scripts, as well as various (non-letter) symbols. I don't think it is
reasonable to expect that somebody wants to use these anytime soon to
denote thinks in a computer program.
It's not that there is heavy demand for the feature in the first
place, and I'm certain that anybody who ever asked for non-ASCII
identifiers in GCC in the past would be happy with the set offered by
> As a convenience to our users, we should accept all the plausible
> identifier characters in the latest revision of Unicode, not just
> whatever revision was current the last time C or C++ was revised.
I disagree. Users will not find that convenient, as it costs them
> I'm willing to be flexible on this one. The ideal situation in my
> view would be to ship the current version of UnicodeData.txt with each
> GCC release
In Debian, people just noticed a legal problem with that: You cannot
redistribute UnicodeData.txt under the terms of the GPL, since you are
not permitted to make modifications to that file.
> Hardwiring the codepoints and the normalization map from the current
> version of Unicode into each release of GCC would also be
As a practical issue: What is the difference between the characters
hardwired into cpplib with my patch, and the characters allowed in
UAX#15? I believe the differences are *really* small, if there are any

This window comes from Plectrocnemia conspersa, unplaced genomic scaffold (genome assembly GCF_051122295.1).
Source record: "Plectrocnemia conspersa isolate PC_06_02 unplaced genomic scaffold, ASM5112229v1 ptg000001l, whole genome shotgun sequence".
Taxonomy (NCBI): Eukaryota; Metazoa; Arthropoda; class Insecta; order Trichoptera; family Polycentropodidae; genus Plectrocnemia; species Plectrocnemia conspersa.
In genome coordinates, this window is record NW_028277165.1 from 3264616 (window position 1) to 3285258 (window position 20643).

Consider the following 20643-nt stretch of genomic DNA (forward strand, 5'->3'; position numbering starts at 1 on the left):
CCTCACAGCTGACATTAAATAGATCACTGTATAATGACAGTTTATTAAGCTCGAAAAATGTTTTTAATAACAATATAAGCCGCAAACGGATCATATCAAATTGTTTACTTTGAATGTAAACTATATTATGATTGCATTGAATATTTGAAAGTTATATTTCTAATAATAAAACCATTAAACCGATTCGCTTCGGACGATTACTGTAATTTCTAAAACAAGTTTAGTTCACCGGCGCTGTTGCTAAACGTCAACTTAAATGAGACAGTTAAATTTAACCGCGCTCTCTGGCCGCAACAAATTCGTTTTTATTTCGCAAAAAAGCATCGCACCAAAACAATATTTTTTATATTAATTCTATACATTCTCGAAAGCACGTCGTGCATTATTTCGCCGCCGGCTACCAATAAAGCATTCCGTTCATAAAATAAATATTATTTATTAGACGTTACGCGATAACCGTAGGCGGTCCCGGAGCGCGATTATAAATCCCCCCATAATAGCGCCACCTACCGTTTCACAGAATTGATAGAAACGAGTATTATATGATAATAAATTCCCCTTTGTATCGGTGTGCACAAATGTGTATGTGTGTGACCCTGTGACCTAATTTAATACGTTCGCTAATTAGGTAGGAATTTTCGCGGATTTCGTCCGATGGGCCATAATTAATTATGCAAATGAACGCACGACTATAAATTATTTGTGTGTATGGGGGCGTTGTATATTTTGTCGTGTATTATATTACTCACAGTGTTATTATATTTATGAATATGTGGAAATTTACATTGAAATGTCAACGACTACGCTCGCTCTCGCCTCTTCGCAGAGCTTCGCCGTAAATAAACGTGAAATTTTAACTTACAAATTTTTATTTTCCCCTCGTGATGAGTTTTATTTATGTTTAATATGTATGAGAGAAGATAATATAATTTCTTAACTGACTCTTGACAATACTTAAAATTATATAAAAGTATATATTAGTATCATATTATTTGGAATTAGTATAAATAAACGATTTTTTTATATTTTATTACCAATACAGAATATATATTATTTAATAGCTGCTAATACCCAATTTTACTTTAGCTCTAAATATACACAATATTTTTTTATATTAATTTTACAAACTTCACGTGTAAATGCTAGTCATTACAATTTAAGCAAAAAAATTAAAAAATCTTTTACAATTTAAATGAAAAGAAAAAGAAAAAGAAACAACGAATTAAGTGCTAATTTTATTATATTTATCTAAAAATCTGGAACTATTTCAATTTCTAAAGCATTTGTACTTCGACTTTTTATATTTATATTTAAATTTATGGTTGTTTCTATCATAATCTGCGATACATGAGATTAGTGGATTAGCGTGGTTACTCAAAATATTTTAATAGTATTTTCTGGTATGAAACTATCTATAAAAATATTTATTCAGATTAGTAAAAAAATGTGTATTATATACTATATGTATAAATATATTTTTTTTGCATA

differences at all.
> > 1. It is underspecified, as UAX#15 leaves a number of alternatives for
> > language designers:
> > a) which Unicode version?
> > b) which normalization form?
> The most current as of any given release of GCC, and NFC. This should
> naturally be documented.
There are more options:
# Normally the formatting codes should be filtered out before storing
# or comparing identifiers.
Should we filter them out or not?
What are the UCNs allowed in a pp-number?
> > 3. It restricts the languages, by disallowing identifiers that are
> > allowed in the language definition.
> It shouldn't. Examples?
The following characters are allowed in C++98, but not in UAX#15:
U+0384 GREEK TONOS
U+05F3 HEBREW PUNCTUATION GERESH
U+05f4 HEBREW PUNCTUATION GERSHAYIM
U+0EAF LAO ELLIPSIS
[this is an incomplete list]
The following characters are allowed in C99, but not in UAX#15:
U+06D4 Po ARABIC FULL STOP
U+0E4F Po THAI CHARACTER FONGMAN
U+0E5A Po THAI CHARACTER ANGKHANKHU
U+309B Sk KATAKANA-HIRAGANA VOICED SOUND MARK
U+0F2A No TIBETAN DIGIT HALF ONE
U+0F2B No TIBETAN DIGIT HALF TWO
U+0F2C No TIBETAN DIGIT HALF THREE
U+0F2D No TIBETAN DIGIT HALF FOUR
U+0F2E No TIBETAN DIGIT HALF FIVE
U+0F2F No TIBETAN DIGIT HALF SIX
U+0F30 No TIBETAN DIGIT HALF SEVEN
U+0F31 No TIBETAN DIGIT HALF EIGHT
U+0F32 No TIBETAN DIGIT HALF NINE
U+00B7 Po MIDDLE DOT
U+2118 So SCRIPT CAPITAL P
U+212E So ESTIMATED SYMBOL
[This list should be complete; the second column is the category]
> > 4. It modifies the languages, by treating identifiers as equal which
> > are not to be treated equal in the language definition.
> This is deliberate; see above. Or are you aware of examples where NFC
> merges identifiers that are not visually identical?
To my knowledge, this does not happen. However, code that relies on
this normalization won't be portable across compilers. Is that of no
concern to you at all?